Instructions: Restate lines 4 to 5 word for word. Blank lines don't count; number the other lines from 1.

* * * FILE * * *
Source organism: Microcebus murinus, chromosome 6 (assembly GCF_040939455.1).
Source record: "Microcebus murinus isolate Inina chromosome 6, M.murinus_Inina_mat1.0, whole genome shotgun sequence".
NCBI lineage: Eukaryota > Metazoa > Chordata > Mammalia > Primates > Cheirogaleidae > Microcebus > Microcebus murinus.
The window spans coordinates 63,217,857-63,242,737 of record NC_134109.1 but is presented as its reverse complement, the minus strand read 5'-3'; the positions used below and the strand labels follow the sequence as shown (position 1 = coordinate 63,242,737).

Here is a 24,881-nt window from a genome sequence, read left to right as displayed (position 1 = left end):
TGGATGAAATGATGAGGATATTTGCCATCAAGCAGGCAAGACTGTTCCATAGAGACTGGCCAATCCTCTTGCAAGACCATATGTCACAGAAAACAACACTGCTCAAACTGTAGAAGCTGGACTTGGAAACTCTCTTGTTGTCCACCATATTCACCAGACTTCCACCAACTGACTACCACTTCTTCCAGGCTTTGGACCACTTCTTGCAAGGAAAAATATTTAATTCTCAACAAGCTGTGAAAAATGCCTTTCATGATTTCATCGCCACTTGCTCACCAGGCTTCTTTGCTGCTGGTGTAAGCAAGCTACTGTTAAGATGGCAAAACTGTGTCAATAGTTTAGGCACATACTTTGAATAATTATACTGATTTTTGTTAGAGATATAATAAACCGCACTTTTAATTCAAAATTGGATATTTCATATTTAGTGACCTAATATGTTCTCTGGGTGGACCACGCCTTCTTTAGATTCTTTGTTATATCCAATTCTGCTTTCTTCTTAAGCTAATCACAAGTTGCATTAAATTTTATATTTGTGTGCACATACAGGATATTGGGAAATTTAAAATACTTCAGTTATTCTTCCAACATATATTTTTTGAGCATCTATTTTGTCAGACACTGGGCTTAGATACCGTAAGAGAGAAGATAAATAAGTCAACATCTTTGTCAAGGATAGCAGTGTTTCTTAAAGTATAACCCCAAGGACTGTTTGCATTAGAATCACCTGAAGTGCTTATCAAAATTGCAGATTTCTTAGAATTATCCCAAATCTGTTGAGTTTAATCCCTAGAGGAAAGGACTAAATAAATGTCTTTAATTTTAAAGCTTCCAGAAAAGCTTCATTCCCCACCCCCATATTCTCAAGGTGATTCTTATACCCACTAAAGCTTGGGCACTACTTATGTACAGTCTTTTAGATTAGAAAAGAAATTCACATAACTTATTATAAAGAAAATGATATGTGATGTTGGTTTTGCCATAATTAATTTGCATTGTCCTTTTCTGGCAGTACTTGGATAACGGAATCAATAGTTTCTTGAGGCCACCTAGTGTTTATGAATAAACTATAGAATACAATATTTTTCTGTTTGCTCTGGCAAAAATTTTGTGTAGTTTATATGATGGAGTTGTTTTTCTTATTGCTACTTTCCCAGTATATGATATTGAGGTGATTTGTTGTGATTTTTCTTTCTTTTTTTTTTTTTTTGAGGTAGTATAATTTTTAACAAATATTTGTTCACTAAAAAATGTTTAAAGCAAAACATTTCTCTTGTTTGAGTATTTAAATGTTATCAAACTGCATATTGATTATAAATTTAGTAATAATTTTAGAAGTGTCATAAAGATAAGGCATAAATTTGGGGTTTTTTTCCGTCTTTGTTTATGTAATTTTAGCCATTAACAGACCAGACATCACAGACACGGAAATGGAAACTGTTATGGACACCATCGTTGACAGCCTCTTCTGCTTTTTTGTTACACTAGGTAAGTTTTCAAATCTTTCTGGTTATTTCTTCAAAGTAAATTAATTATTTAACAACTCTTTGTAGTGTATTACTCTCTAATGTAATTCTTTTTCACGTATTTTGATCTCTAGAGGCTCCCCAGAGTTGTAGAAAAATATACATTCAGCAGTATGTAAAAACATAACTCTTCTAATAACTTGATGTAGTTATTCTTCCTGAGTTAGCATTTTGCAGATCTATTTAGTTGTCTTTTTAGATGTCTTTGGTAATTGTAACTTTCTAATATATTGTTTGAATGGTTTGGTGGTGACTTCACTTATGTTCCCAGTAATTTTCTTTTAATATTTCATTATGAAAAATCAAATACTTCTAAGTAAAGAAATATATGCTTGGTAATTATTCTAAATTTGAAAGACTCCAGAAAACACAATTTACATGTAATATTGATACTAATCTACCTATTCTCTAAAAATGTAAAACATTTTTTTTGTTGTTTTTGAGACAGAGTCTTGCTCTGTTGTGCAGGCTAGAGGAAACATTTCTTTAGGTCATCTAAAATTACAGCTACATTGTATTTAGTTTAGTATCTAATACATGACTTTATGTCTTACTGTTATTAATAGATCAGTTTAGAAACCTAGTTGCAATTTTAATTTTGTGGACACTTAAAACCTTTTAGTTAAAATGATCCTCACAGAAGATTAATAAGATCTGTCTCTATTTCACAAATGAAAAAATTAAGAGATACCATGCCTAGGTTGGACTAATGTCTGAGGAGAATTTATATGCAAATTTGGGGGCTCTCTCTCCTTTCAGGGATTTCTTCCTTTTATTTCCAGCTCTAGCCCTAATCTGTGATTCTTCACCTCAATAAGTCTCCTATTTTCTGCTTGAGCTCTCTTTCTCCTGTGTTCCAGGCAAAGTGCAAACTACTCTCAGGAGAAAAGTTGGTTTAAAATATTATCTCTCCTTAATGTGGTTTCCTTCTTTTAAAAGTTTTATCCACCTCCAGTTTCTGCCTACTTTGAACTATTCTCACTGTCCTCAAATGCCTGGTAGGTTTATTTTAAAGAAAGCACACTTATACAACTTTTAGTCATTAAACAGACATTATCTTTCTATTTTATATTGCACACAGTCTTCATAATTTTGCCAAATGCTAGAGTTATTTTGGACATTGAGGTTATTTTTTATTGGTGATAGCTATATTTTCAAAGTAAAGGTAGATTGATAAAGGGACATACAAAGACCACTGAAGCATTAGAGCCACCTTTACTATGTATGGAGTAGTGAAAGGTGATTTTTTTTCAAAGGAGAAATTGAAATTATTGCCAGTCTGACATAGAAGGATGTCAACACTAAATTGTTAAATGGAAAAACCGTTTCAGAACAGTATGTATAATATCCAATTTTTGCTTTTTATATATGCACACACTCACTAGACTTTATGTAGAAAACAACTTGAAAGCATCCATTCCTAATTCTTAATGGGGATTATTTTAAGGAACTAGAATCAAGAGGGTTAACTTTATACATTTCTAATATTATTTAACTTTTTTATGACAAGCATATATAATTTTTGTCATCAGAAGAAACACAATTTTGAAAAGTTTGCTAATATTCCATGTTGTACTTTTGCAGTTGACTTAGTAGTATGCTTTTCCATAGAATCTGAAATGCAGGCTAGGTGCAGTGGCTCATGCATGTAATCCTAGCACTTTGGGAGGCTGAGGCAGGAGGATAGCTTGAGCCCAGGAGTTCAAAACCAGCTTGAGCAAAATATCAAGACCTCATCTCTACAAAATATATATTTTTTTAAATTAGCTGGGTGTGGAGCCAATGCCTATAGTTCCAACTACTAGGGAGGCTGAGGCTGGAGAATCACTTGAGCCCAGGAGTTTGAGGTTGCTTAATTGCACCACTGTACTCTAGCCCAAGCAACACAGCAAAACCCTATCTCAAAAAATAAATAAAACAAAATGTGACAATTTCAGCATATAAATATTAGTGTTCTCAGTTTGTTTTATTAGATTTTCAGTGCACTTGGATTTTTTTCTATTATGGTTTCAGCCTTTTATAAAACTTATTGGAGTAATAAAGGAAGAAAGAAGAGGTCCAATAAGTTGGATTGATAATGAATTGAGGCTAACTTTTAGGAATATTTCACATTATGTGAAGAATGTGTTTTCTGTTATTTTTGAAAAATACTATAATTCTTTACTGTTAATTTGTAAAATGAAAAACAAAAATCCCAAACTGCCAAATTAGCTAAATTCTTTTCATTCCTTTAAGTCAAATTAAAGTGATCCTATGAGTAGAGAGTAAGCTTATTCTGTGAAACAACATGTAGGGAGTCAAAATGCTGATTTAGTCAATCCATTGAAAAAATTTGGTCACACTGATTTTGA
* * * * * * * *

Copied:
The window spans coordinates 63,217,857-63,242,737 of record NC_134109.1 but is presented as its reverse complement, the minus strand read 5'-3'; the positions used below and the strand labels follow the sequence as shown (position 1 = coordinate 63,242,737).

Here is a 24,881-nt window from a genome sequence, read left to right as displayed (position 1 = left end):